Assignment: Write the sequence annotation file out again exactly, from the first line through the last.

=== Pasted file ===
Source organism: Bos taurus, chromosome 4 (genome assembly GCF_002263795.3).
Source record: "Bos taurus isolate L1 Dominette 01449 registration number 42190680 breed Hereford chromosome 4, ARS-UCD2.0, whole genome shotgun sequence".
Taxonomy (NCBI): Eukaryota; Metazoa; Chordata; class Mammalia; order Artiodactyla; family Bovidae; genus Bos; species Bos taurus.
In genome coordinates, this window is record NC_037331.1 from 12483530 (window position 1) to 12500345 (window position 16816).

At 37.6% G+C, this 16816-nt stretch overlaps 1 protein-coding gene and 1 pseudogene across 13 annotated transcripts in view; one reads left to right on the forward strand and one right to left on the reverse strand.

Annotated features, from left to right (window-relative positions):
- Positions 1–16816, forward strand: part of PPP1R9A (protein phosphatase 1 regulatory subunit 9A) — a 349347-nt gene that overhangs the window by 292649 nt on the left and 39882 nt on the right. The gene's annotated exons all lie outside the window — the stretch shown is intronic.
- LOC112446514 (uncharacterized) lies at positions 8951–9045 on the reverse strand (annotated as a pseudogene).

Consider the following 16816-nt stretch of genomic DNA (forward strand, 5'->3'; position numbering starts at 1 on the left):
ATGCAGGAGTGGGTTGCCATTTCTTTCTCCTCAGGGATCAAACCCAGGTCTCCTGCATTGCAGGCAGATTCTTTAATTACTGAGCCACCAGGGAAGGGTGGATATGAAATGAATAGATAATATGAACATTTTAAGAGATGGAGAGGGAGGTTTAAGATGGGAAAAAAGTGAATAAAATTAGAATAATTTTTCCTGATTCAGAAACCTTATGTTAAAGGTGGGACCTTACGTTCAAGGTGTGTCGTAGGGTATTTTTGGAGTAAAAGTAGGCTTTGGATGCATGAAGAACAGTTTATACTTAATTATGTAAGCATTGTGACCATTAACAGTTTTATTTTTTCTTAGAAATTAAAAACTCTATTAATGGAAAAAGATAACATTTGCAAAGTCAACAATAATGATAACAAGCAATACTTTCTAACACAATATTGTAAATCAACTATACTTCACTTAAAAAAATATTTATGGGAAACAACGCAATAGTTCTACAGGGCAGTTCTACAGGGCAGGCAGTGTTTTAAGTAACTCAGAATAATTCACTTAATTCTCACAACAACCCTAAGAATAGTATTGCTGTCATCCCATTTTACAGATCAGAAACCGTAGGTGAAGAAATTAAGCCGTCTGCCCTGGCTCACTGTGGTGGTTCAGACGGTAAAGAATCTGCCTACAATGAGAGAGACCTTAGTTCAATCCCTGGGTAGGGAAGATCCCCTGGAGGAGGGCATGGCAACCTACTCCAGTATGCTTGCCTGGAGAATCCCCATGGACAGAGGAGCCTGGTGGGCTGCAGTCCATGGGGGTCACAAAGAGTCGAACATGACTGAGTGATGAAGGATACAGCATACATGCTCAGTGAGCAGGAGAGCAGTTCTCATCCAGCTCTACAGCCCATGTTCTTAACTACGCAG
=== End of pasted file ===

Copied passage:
Source organism: Bos taurus, chromosome 4 (genome assembly GCF_002263795.3).
Source record: "Bos taurus isolate L1 Dominette 01449 registration number 42190680 breed Hereford chromosome 4, ARS-UCD2.0, whole genome shotgun sequence".
Taxonomy (NCBI): Eukaryota; Metazoa; Chordata; class Mammalia; order Artiodactyla; family Bovidae; genus Bos; species Bos taurus.
In genome coordinates, this window is record NC_037331.1 from 12483530 (window position 1) to 12500345 (window position 16816).

At 37.6% G+C, this 16816-nt stretch overlaps 1 protein-coding gene and 1 pseudogene across 13 annotated transcripts in view; one reads left to right on the forward strand and one right to left on the reverse strand.

Annotated features, from left to right (window-relative positions):
- Positions 1–16816, forward strand: part of PPP1R9A (protein phosphatase 1 regulatory subunit 9A) — a 349347-nt gene that overhangs the window by 292649 nt on the left and 39882 nt on the right. The gene's annotated exons all lie outside the window — the stretch shown is intronic.
- LOC112446514 (uncharacterized) lies at positions 8951–9045 on the reverse strand (annotated as a pseudogene).

Consider the following 16816-nt stretch of genomic DNA (forward strand, 5'->3'; position numbering starts at 1 on the left):
ATGCAGGAGTGGGTTGCCATTTCTTTCTCCTCAGGGATCAAACCCAGGTCTCCTGCATTGCAGGCAGATTCTTTAATTACTGAGCCACCAGGGAAGGGTGGATATGAAATGAATAGATAATATGAACATTTTAAGAGATGGAGAGGGAGGTTTAAGATGGGAAAAAAGTGAATAAAATTAGAATAATTTTTCCTGATTCAGAAACCTTATGTTAAAGGTGGGACCTTACGTTCAAGGTGTGTCGTAGGGTATTTTTGGAGTAAAAGTAGGCTTTGGATGCATGAAGAACAGTTTATACTTAATTATGTAAGCATTGTGACCATTAACAGTTTTATTTTTTCTTAGAAATTAAAAACTCTATTAATGGAAAAAGATAACATTTGCAAAGTCAACAATAATGATAACAAGCAATACTTTCTAACACAATATTGTAAATCAACTATACTTCACTTAAAAAAATATTTATGGGAAACAACGCAATAGTTCTACAGGGCAGTTCTACAGGGCAGGCAGTGTTTTAAGTAACTCAGAATAATTCACTTAATTCTCACAACAACCCTAAGAATAGTATTGCTGTCATCCCATTTTACAGATCAGAAACCGTAGGTGAAGAAATTAAGCCGTCTGCCCTGGCTCACTGTGGTGGTTCAGACGGTAAAGAATCTGCCTACAATGAGAGAGACCTTAGTTCAATCCCTGGGTAGGGAAGATCCCCTGGAGGAGGGCATGGCAACCTACTCCAGTATGCTTGCCTGGAGAATCCCCATGGACAGAGGAGCCTGGTGGGCTGCAGTCCATGGGGGTCACAAAGAGTCGAACATGACTGAGTGATGAAGGATACAGCATACATGCTCAGTGAGCAGGAGAGCAGTTCTCATCCAGCTCTACAGCCCATGTTCTTAACTACGCAG